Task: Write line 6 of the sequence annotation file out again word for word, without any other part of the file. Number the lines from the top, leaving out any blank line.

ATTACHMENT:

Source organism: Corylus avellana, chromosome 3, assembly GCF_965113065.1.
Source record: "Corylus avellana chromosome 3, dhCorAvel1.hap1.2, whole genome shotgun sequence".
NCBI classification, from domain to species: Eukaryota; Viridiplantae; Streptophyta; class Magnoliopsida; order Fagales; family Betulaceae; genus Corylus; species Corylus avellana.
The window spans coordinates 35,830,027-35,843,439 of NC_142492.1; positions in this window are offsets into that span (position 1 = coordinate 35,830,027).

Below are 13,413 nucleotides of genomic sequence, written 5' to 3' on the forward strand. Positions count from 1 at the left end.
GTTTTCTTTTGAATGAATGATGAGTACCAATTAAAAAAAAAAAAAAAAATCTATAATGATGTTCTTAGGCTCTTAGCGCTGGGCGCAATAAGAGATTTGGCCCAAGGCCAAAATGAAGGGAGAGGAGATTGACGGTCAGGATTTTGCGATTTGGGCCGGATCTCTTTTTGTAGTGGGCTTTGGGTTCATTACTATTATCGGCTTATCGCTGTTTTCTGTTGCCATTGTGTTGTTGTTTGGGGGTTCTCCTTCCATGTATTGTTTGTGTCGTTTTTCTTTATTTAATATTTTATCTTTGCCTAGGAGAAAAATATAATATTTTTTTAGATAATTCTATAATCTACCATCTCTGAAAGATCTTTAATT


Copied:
GTTTTCTTTTGAATGAATGATGAGTACCAATTAAAAAAAAAAAAAAAAATCTATAATGATGTTCTTAGGCTCTTAGCGCTGGGCGCAATAAGAGATTTGGCCCAAGGCCAAAATGAAGGGAGAGGAGATTGACGGTCAGGATTTTGCGATTTGGGCCGGATCTCTTTTTGTAGTGGGCTTTGGGTTCATTACTATTATCGGCTTATCGCTGTTTTCTGTTGCCATTGTGTTGTTGTTTGGGGGTTCTCCTTCCATGTATTGTTTGTGTCGTTTTTCTTTATTTAATATTTTATCTTTGCCTAGGAGAAAAATATAATATTTTTTTAGATAATTCTATAATCTACCATCTCTGAAAGATCTTTAATT